Remark 2. Due to the symmetry of the feature matrix for face-pair representation, we can use the upper triangle data only to reduce the storage and computation burden without any information loss.
The second-order feature representation has close relationship with Mahalanobis distance metric. When we choose the linear model as the binary classifier in the above architecture (Figure 3), then the face verification process is equivalent to computing a Mahalanobis-like distance between two faces, while face verification process can be implemented nonlinearly as well when the binary classifier is chosen as a nonlinear classifier. Throughout this paper, we will apply this mechanism for face-pair representation, while the basic representation of a single face can be various.
3.3. A Face Verification Framework Based on the Second-Order Face-Pair Representation
The proposed second-order face-pair representation transfers the face verification problem as a more general two-category classification task. The overview of face verification based on our proposed face-pair representation method is illustrated in Figure 4. The architecture can be decomposed into three main processes: basic feature extraction for a single face, which can be implemented using an appropriate feature extractor; second-order face-pair representation based on the difference of two faces; a more flexible two-category classifier.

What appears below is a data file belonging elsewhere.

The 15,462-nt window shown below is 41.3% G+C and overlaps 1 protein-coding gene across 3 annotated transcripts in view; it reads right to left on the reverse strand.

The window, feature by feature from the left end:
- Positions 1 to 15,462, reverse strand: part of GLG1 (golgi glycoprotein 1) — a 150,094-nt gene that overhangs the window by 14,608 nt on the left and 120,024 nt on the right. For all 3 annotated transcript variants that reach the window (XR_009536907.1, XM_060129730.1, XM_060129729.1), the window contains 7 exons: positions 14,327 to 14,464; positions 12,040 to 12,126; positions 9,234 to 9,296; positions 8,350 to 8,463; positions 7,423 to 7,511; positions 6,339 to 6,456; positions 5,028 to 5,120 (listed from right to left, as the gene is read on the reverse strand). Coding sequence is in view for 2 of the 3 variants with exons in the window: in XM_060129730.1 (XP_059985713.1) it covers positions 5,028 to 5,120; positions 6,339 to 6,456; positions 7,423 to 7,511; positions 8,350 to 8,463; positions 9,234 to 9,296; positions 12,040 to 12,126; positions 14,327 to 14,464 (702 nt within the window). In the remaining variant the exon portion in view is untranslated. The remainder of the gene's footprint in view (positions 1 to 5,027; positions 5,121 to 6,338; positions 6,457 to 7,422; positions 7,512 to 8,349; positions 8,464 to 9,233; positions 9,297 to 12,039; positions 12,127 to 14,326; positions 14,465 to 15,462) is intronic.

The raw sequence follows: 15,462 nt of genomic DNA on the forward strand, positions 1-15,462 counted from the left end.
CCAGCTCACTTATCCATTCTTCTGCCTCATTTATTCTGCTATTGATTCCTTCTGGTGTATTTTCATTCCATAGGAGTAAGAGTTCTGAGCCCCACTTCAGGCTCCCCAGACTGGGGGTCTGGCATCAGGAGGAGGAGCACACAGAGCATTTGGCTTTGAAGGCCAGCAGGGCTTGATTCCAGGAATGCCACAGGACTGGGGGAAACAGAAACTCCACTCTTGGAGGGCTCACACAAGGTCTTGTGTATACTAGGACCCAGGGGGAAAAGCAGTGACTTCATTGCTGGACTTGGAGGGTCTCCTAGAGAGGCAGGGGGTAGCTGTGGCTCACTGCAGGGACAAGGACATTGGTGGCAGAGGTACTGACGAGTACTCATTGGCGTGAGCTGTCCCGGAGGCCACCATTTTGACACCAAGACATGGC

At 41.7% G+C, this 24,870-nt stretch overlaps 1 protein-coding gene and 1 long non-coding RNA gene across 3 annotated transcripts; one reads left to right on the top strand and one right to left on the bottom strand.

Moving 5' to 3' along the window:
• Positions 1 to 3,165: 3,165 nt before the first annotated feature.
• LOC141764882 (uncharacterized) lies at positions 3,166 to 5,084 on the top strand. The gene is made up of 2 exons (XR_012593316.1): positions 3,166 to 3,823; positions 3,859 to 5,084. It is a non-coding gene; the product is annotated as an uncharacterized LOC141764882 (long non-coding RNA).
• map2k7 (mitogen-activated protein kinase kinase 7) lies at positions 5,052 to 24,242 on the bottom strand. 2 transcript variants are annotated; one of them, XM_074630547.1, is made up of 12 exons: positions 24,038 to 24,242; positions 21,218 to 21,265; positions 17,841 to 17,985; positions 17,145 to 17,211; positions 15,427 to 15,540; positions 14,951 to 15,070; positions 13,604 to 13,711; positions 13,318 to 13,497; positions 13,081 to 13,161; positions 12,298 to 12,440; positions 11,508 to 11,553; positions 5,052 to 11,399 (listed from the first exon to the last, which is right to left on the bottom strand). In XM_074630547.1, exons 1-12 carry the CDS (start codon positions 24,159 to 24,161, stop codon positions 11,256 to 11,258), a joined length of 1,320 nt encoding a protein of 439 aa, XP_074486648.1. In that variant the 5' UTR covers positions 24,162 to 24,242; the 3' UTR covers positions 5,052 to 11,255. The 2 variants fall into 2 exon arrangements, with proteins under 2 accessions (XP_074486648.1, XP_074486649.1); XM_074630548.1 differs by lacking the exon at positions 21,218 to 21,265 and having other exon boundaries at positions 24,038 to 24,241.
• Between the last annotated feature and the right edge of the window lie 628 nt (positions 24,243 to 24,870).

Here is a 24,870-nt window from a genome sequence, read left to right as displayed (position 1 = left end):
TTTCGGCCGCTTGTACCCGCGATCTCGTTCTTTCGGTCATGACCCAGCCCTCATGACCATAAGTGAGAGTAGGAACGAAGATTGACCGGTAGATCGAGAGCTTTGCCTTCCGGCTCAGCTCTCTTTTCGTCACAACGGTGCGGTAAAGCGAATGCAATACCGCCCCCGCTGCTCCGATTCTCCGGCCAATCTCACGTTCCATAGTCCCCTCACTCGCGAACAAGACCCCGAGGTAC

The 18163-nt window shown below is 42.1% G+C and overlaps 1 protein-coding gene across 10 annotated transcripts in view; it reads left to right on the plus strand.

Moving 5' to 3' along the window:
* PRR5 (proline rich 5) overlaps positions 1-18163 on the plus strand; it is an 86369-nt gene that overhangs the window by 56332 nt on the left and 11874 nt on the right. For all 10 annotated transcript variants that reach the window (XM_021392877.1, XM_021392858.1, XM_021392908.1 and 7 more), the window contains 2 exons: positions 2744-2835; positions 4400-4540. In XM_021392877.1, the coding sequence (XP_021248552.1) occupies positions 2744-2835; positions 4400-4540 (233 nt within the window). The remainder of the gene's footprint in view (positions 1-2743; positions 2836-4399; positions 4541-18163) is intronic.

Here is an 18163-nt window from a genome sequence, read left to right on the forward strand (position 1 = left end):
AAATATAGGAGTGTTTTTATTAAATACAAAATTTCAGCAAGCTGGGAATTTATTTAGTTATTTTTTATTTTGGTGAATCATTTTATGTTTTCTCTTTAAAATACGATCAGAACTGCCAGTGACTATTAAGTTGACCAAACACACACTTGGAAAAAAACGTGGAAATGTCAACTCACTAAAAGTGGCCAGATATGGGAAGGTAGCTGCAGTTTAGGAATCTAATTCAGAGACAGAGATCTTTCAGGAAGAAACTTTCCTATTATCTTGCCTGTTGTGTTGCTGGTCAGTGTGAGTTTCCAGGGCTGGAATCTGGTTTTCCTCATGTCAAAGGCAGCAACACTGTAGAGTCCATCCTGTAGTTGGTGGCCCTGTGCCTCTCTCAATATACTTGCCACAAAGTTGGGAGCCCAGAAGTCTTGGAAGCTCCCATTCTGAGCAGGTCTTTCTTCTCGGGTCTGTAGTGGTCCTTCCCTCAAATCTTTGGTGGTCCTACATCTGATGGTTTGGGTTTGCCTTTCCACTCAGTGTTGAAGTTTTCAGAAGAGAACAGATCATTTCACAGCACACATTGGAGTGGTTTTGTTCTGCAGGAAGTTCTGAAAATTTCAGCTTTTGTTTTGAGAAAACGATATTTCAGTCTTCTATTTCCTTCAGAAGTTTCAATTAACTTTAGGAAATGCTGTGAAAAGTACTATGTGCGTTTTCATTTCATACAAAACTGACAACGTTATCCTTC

It is worth noting that this is a general framework based on second-order face-pair representation. In practice, the basic feature extraction can be implemented with great flexibility while incorporating prior knowledge from the specific problem domain. For instance, a face can be encoded by global feature descriptors or local feature descriptors. The classification module can also be implemented with great flexibility. For instance, logistic regression can be employed to tackle the linear classification problem, while the kernel support vector machine is more suitable to nonlinear classification problem.